ATN review, The Maid, Rich Mix
Reviewed by Havana Blanche
Published, Wednesday, July 1, 2009
The oldest profession in the world is said to be prostitution. Woman are being sold and traded around the world as sex slaves. Wives and mothers are selling themselves whilst their husbands are at work, at least according to Sheila White. White’s latest play The Maid is about a woman named Sue who has been forced to work as a maid in a sex flat due to her husband’s debt. What is a sex flat you ask? White reckons that all over the UK, right next door to you or me, women have set up sex flats. Different from brothels as there is only one girl working there at a time, but the service remains the same.
The script has won awards including the Alfred Fagon Award in 1999, and it is easy to see why. The script is witty and funny but I felt lacked the depth and complexities needed to really capture or explore the controversial topic. Ultimately the script deals with many clichés and stereotypes’ surrounding prostitutes and prostitution, but the pace was a little slow so it dragged at places.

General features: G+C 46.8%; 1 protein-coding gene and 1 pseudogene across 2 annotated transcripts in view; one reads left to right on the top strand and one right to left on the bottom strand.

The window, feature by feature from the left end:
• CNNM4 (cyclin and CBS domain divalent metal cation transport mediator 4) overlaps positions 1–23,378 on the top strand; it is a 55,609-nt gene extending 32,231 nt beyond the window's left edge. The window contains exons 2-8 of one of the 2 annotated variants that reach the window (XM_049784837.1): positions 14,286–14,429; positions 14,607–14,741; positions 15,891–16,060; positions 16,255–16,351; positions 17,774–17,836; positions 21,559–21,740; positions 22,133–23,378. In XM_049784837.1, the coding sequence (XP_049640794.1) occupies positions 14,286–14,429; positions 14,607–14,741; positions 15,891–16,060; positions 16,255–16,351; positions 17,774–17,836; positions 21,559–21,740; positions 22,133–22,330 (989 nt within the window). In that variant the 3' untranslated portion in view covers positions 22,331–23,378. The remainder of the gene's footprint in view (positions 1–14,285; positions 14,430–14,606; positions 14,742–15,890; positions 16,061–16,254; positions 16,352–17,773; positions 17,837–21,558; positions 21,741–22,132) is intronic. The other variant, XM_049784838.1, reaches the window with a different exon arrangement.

Carol Moses stars in the one woman play and delivers moving monologues and heated one sided discussions whilst moving about the set of the flat. Moses is very good as Sue, and helps to highlight the themes of female hierarchy and self hate, by constantly comparing herself to Angel (the working girl) and Tilly (the boss). However I couldn’t help but wish the play wasn’t a one-woman act as I wanted to meet and hear from Angel and Tilly. Especially once Sue revealed that Angel wasn’t the 19-year-old Blonde haired, blue eyed bombshell she is advertised as and instead is a 40-year-old, tired woman who really is looking for love and a family.
The director Vernon Douglas creates an excellent sense of atmosphere and suspense through the use of multi-media. Nevertheless the good use of lighting and sound effects couldn’t stop the play feeling under developed, I left feeling unsatisfied with the story as I wanted more. The themes explored are thought-provoking and disturbing, I left wondering how much I really know my neighbours and if the age-old profession of prostitution will ever die out.